One of the first things I learned when I became associated with a women's shelter was, that as a part of personal responsibility, that I needed to create a safety plan. It was foreign to me because I was not use to making sure that my personal needs were met.
At the time, I only had a few friends; and I wasn't sure who to confide in about it. I thought I could trust my family; but that turned out to be not true. As is the case so often in cases of abuse there is so much more going on than just the incidents of physical, verbal or sexual abuse.
Sometimes there is dysfunction that runs so deeply, and for so long, that the abused woman finds that her family of origin might not be a place of safety either. When this happens she may feel compelled to keep going back and forth between getting safely away from her attacker and going back to him. If you find yourself vacillating back and forth between wanting to escape and feeling pressured to stay; try to see if you can establish a stronger support group. If people in your life are still communicating with your alleged abuser, then you may have to consider not confiding in them.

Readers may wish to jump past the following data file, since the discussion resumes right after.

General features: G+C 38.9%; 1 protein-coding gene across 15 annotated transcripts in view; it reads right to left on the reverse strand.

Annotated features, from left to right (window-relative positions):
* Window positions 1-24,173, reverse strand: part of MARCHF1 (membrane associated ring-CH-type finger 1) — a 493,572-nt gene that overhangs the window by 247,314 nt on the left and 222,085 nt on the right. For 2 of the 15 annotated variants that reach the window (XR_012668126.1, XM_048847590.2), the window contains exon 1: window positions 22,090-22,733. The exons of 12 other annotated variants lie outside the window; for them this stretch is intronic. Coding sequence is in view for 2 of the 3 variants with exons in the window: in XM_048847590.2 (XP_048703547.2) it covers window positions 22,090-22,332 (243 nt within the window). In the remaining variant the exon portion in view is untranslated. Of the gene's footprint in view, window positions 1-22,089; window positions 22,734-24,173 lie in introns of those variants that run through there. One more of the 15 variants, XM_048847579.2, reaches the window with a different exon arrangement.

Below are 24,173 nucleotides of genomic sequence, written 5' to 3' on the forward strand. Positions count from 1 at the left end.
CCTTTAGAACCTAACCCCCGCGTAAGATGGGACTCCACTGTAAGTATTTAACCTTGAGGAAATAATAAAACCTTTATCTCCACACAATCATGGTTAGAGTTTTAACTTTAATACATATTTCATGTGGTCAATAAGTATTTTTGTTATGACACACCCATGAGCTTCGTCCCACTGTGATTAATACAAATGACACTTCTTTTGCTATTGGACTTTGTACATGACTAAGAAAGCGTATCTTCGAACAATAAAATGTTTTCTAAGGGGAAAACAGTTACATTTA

This was the case with me; when later in 1999/2000 I was steeped deeply in yet another unhealthy, abusive relationship and could not seem to untangle from it. My family of origin was actually friends with him; and had already formed their allegiance regardless of my claims of verbal, physical and sexual abuse.
Some people do not want to hear the truth. It seems that truth does not fit into their perspective. In my case, my family of origin used denial and other defense mechanisms to help them to "save face". I learned the hard way that if I was going to stop the cycle of abuse I was going to have to go at it mainly alone. I felt alone; and maybe you do too. But the real truth is we are not alone; and we are thousands strong, and we do not have to be abused